Volume 16(4): February, 2011
OVERLOAD AND OVERTRAINING 6
This fourth issue of Volume 16 of Coaching Science Abstracts reviews articles concerned with overload and overtraining. Five previous issues, namely Volume 1(3), Volume 4(3), Volume 7(4), Volume 10(4), and Volume 13(4) also dealt with this topic. The information from those five sources, as well as that contained in this issue, will yield an extensive knowledge base of recent research in the application of the overload principle and overtraining, which results from extended and excessive overload training.
TABLE OF CONTENTS
TRAINING BLOOD FACTORS ARE NOT ASSOCIATED WITH EVENTUAL COMPETITION MEASURES Bonifazi, M., Sardella, F., & Lupo, C. (2000). Preparatory versus main competitions: differences in performances, lactate responses and pre-competition plasma cortisol concentrations in elite male swimmers. European Journal of Applied Physiology, 82, 368-373.
REDUCTIONS IN TRAINING LOADS IMPROVE PSYCHOLOGICAL FACTORS Simola, R., Samulski, D. M., & Prado, L. S. (2009). Physiological and psychological aspects of swimmers in different training periods. A paper presented at the 14th Annual Congress of the European College of Sport Science, Oslo, Norway, June 24-27.
CORTISOL REACTS TO CHANGES IN WORKLOAD Nelson, A. G., Winchester, J. B., Stewart, L. K., & Stone, M. H. (2009). Hormonal markers and physical performance during a peak-taper cycle in elite track and field athletes. ACSM 56th Annual Meeting, Seattle, Washington. Presentation number 2409.
ANAEROBIC ENERGY STORE DEPLETION DOES NOT EXPLAIN TASK FAILURE De Vrijer, A., & Bishop, D. (2009). The depletion of a fixed anaerobic energy store does not explain task failure during high-intensity exercise. A paper presented at the 14th Annual Congress of the European College of Sport Science, Oslo, Norway, June 24-27.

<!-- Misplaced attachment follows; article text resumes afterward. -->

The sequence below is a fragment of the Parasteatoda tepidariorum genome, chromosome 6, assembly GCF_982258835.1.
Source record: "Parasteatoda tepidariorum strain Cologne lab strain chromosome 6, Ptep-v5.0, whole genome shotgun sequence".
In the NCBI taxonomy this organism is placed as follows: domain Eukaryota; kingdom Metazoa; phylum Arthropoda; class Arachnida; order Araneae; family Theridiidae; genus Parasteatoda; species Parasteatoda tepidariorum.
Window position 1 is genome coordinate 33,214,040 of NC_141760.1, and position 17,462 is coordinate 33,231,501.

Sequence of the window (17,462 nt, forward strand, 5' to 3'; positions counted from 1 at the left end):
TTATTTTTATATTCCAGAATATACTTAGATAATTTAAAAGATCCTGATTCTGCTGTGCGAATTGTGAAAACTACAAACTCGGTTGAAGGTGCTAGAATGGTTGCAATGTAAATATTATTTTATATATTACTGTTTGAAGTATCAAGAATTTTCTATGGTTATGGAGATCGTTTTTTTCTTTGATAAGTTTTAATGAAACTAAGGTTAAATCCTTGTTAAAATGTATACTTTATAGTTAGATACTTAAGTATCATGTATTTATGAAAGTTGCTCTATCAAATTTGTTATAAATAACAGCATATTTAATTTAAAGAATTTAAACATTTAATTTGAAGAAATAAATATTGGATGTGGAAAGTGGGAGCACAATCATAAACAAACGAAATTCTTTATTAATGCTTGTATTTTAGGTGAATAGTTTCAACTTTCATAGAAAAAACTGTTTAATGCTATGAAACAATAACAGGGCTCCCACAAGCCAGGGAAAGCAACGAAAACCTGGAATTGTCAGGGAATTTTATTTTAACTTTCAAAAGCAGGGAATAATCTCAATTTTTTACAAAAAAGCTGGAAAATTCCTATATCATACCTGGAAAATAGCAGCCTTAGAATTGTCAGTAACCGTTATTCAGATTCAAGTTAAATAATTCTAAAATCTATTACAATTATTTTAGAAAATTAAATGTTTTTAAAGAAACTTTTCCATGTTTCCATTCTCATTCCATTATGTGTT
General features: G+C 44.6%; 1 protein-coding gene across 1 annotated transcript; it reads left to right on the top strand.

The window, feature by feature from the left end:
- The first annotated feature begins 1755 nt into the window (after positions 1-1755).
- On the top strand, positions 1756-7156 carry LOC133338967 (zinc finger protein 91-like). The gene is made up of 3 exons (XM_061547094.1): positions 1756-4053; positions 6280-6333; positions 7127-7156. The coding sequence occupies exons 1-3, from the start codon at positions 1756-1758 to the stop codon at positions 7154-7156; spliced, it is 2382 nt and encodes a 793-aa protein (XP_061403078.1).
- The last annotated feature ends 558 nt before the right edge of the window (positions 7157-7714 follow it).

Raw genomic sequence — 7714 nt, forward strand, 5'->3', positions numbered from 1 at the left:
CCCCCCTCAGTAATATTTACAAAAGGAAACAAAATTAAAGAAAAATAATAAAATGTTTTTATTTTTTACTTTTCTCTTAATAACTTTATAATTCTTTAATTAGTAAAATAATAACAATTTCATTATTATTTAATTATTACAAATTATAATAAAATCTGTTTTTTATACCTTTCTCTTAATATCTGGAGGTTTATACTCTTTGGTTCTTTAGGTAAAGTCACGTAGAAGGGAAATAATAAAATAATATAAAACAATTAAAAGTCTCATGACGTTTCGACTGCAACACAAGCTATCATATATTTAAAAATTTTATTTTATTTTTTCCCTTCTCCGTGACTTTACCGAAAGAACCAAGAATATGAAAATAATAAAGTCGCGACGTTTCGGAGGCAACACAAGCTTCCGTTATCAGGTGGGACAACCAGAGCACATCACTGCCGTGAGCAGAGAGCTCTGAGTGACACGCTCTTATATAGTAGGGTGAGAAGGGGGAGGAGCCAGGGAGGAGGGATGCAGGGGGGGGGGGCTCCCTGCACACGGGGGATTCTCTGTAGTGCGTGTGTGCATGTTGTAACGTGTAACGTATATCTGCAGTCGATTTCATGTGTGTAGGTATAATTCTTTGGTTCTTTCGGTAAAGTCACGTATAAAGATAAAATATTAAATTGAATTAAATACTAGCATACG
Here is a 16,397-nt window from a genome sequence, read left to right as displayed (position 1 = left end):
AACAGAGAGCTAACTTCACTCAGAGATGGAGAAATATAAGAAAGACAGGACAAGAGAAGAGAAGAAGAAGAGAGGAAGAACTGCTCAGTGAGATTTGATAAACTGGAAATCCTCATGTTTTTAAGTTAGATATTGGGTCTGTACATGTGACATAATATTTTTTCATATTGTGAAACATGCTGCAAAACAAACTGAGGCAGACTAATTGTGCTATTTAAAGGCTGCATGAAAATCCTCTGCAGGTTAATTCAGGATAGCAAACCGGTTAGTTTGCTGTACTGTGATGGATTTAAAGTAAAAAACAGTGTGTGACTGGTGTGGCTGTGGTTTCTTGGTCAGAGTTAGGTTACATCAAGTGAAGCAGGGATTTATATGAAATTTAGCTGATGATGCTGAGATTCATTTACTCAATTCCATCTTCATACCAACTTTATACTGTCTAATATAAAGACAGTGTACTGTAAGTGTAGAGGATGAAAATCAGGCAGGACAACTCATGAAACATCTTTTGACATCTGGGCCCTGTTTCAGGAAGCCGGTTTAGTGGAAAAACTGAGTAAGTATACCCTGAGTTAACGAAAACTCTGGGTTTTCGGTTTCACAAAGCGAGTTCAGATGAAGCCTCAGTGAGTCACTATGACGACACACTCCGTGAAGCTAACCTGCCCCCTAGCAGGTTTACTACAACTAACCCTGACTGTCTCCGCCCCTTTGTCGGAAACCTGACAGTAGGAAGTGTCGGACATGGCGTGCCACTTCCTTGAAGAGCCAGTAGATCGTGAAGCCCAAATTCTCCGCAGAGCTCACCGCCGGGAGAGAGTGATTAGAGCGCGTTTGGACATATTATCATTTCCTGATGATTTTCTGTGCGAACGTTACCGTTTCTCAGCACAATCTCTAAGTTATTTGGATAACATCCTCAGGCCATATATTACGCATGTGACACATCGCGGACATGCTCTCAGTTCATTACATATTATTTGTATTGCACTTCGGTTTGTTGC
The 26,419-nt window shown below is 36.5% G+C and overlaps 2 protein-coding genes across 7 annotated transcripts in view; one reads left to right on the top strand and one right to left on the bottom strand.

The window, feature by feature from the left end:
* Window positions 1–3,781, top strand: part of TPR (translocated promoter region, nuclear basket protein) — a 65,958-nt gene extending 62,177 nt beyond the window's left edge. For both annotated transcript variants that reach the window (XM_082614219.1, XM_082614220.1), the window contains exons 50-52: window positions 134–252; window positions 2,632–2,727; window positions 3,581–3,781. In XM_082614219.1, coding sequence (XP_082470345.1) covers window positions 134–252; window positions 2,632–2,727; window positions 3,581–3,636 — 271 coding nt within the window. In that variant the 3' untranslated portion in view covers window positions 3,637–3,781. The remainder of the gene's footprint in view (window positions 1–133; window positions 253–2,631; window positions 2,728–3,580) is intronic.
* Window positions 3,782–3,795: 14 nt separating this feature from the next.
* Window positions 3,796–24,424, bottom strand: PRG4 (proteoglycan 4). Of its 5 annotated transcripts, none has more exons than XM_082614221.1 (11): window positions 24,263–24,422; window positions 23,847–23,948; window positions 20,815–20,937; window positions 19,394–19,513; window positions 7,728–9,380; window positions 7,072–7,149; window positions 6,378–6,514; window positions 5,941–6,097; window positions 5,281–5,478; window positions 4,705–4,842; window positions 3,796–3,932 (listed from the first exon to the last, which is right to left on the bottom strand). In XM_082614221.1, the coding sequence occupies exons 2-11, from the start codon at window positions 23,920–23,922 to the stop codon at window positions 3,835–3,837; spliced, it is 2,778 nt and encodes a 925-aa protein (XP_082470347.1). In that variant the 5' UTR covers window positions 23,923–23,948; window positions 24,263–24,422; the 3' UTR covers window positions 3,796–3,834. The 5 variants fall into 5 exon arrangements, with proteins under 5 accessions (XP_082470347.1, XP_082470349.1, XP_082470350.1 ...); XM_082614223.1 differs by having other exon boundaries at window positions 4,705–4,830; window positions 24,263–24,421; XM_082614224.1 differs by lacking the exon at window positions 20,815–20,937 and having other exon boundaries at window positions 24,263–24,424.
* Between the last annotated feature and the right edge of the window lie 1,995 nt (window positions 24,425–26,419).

OVERTRAINING AND OVERREACHING
IMMUNE SUPPRESSION AND INCREASED STRESS OCCUR WITH OVERTRAINING Donaldson, A., Wyatt, F., Fagan, T., & Brown, E. (2009). A meta-analysis of biomarkers associated with the overtraining syndrome. ACSM 56th Annual Meeting, Seattle, Washington. Presentation number 2418.
REACTION TIME IS NOT RELATED TO OVERREACHING IN SOCCER PLAYERS Brink, M. S., Visscher, C., Schmikli, S. L., Meeusen, R., & Lemmink, K. A. (2009). Psychomotor speed as Mmarker for overreaching in young elite soccer players. ACSM 56th Annual Meeting, Seattle, Washington. Presentation number 2580.
PERCENTAGE OF MEAN BLOOD LACTATE DECREASE COULD BE A TRAINING RESPONSE MARKER Pelayo, P., Mujika, I., Sidney, M., & Chatard, J. C. (1996). Blood lactate recovery measurements, training, and performance during a 23-week period of competitive swimming. European Journal of Applied Physiology and Occupational Physiology, 74, 107-113.
SOME MEASURES MIGHT PREDICT TAPERED SWIMMING PERFORMANCES Hooper, S. L., Mackinnon, L. T., & Howard, A. (1999). Physiological and psychometric variables for monitoring recovery during tapering for major competition. Medicine and Science in Sport and Exercise, 31, 1205-1210.
MOTIVATION PREDICTS BURNOUT Lemyre, P. M., & Gustafsson, H. (2009). Motivation and burnout in elite athletes. A paper presented at the 14th Annual Congress of the European College of Sport Science, Oslo, Norway, June 24-27.
NON-FUNCTIONAL OVERREACHING IN SWIMMERS IS MOST ASSOCIATED WITH EXCESSIVE TRAINING VOLUMES Matos, N., Willliams, C., & Winsley, R. (2009). Non-functional overreaching in young swimmers over an eight-month competitive season. A paper presented at the 14th Annual Congress of the European College of Sport Science, Oslo, Norway, June 24-27.
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